Leadership Council for Human Rights

~ Feet in the mud, head in the sky ~

Friday, January 05, 2007

Inquiry regarding Hussein’s execution arises from Kurdish community

As a grand representation of the end of the Hussein regime, the execution of Saddam Hussein was succeeded by an alloy of emotion, the Guardian Unlimited reported on Monday. While satisfied and relieved, many Kurds questioned the timing of the execution. In a statement, a spokesperson for the Kurdish president, Massoud Barzani, explained, “We also wish that the execution not be used as an excuse to ignore the documentation of the enormous crimes committed against the Kurds.” At the time of his death, Saddam Hussein had yet to be tried for a series of crimes occurring in the late 1980s including genocide against the Kurdish people as well as a gas attack on Halabja, which killed thousands of Kurds.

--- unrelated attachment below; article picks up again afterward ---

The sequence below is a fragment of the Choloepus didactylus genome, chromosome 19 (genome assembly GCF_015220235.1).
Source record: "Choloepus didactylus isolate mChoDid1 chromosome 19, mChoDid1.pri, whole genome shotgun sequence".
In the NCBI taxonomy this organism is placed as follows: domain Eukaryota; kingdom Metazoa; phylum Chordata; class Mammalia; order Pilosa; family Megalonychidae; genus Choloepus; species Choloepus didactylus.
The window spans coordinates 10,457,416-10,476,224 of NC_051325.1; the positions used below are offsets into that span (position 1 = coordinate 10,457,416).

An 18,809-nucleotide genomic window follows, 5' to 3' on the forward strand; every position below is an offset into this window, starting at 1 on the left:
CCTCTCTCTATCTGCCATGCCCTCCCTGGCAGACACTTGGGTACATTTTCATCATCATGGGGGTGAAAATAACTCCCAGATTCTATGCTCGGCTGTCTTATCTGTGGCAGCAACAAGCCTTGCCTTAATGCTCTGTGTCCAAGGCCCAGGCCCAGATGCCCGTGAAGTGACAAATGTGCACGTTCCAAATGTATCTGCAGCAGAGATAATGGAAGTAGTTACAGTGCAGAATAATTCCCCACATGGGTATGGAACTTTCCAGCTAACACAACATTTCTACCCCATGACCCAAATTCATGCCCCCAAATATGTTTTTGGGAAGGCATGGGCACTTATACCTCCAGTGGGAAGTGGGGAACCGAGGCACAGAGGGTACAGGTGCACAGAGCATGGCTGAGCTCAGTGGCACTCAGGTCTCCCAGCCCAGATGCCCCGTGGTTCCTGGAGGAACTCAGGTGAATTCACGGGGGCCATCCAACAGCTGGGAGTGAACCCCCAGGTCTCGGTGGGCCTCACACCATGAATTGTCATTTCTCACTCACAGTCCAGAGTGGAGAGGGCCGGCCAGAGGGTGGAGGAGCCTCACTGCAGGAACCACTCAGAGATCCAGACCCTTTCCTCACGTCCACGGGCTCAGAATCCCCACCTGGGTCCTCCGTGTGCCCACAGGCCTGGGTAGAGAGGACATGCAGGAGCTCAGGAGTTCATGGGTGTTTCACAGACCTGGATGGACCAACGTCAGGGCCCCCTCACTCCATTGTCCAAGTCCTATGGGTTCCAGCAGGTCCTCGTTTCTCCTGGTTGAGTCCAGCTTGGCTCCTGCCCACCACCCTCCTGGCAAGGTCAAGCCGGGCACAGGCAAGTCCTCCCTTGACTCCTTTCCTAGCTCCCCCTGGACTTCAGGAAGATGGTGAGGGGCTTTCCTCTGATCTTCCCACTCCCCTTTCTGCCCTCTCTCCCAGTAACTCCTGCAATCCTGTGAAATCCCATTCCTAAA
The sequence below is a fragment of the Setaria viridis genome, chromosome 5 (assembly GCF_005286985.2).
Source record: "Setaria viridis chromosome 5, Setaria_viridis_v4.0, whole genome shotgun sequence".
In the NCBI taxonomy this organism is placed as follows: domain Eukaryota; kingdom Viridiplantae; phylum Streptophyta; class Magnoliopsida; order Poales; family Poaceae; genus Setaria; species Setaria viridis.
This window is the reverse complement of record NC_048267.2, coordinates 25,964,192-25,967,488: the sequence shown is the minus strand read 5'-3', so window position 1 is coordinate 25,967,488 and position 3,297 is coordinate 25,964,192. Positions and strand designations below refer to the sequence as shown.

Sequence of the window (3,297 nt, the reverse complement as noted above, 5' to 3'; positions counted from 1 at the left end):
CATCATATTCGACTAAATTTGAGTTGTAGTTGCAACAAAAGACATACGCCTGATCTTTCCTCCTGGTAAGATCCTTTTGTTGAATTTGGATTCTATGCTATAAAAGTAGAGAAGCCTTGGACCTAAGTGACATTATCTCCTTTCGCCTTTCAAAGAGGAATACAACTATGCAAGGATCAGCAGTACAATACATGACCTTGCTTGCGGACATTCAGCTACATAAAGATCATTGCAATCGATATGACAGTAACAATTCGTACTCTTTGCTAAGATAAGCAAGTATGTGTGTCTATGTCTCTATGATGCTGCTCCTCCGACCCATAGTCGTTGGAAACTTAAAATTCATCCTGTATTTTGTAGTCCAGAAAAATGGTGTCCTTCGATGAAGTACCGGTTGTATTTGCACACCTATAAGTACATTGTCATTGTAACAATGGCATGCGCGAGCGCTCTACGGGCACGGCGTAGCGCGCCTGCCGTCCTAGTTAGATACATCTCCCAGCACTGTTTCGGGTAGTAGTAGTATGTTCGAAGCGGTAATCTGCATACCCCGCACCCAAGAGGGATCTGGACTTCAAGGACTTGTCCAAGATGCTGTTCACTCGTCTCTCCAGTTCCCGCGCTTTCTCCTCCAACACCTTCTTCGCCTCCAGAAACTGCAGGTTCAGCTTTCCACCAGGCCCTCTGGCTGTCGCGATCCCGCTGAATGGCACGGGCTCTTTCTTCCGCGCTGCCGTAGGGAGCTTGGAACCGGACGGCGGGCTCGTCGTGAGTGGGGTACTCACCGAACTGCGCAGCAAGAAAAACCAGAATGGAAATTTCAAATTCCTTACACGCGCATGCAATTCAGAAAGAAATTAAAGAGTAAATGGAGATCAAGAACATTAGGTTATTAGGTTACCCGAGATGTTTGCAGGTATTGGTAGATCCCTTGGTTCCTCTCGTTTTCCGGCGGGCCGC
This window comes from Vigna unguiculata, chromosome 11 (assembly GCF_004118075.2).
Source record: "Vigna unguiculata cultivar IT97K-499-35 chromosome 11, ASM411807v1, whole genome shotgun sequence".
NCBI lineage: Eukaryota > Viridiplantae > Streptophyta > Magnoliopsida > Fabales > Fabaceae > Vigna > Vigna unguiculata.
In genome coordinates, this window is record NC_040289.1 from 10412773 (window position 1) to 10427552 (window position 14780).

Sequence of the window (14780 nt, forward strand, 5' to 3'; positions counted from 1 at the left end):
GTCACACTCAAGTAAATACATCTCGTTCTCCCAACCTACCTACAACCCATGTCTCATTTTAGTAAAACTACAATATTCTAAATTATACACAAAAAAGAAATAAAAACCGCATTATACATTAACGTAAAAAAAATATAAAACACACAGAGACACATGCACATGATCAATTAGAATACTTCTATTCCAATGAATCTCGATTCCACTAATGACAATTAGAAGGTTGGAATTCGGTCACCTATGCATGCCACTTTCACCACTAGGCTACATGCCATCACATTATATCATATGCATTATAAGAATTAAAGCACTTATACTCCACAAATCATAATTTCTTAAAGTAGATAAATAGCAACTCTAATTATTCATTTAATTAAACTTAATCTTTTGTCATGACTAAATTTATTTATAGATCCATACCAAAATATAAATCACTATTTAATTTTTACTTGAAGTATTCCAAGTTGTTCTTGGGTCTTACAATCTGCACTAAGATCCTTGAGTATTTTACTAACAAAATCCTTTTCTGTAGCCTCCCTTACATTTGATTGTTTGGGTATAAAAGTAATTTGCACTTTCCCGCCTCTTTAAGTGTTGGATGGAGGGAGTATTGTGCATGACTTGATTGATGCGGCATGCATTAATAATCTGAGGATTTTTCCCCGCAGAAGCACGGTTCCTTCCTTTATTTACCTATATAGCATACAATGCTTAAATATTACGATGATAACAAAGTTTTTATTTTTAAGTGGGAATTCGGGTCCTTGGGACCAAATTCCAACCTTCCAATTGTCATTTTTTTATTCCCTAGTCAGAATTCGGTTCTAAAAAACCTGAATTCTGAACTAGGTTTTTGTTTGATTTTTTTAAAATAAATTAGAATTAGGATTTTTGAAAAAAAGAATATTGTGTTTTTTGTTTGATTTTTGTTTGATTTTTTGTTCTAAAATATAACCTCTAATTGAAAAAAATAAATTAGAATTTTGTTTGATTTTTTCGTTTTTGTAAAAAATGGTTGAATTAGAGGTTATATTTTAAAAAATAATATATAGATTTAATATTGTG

Trials will resume in January against other members of the Hussein regime. However, according to Iraqi law, any remaining charges following an execution must be extinguished.

A trial and conviction for additional crimes against Hussein would have served as a way to honor those Kurds that were killed, and also acted as a medium to educate the Iraqi people and the international community as to the heinous crimes against humanity that the Kurdish people have had to endure.

For the full article, click here.


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